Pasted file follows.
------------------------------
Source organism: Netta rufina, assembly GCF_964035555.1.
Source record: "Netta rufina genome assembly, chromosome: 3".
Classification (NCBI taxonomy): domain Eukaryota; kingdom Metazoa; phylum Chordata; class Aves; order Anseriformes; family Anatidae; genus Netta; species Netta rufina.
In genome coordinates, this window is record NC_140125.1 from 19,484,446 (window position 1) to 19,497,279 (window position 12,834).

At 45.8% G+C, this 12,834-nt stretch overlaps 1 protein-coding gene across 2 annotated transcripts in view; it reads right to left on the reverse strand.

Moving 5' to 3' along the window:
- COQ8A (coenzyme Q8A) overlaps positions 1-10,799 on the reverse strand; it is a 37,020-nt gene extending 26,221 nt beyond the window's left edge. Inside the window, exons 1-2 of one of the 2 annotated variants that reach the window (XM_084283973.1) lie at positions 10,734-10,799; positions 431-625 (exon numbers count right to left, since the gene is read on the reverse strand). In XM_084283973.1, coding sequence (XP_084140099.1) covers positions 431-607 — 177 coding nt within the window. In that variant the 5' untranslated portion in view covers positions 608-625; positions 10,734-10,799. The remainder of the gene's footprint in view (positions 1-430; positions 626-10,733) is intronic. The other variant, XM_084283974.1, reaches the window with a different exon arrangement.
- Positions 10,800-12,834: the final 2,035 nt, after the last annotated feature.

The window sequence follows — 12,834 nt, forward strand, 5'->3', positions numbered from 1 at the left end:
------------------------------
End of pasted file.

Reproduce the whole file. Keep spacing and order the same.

Source organism: Netta rufina, assembly GCF_964035555.1.
Source record: "Netta rufina genome assembly, chromosome: 3".
Classification (NCBI taxonomy): domain Eukaryota; kingdom Metazoa; phylum Chordata; class Aves; order Anseriformes; family Anatidae; genus Netta; species Netta rufina.
In genome coordinates, this window is record NC_140125.1 from 19,484,446 (window position 1) to 19,497,279 (window position 12,834).

At 45.8% G+C, this 12,834-nt stretch overlaps 1 protein-coding gene across 2 annotated transcripts in view; it reads right to left on the reverse strand.

Moving 5' to 3' along the window:
- COQ8A (coenzyme Q8A) overlaps positions 1-10,799 on the reverse strand; it is a 37,020-nt gene extending 26,221 nt beyond the window's left edge. Inside the window, exons 1-2 of one of the 2 annotated variants that reach the window (XM_084283973.1) lie at positions 10,734-10,799; positions 431-625 (exon numbers count right to left, since the gene is read on the reverse strand). In XM_084283973.1, coding sequence (XP_084140099.1) covers positions 431-607 — 177 coding nt within the window. In that variant the 5' untranslated portion in view covers positions 608-625; positions 10,734-10,799. The remainder of the gene's footprint in view (positions 1-430; positions 626-10,733) is intronic. The other variant, XM_084283974.1, reaches the window with a different exon arrangement.
- Positions 10,800-12,834: the final 2,035 nt, after the last annotated feature.

The window sequence follows — 12,834 nt, forward strand, 5'->3', positions numbered from 1 at the left end: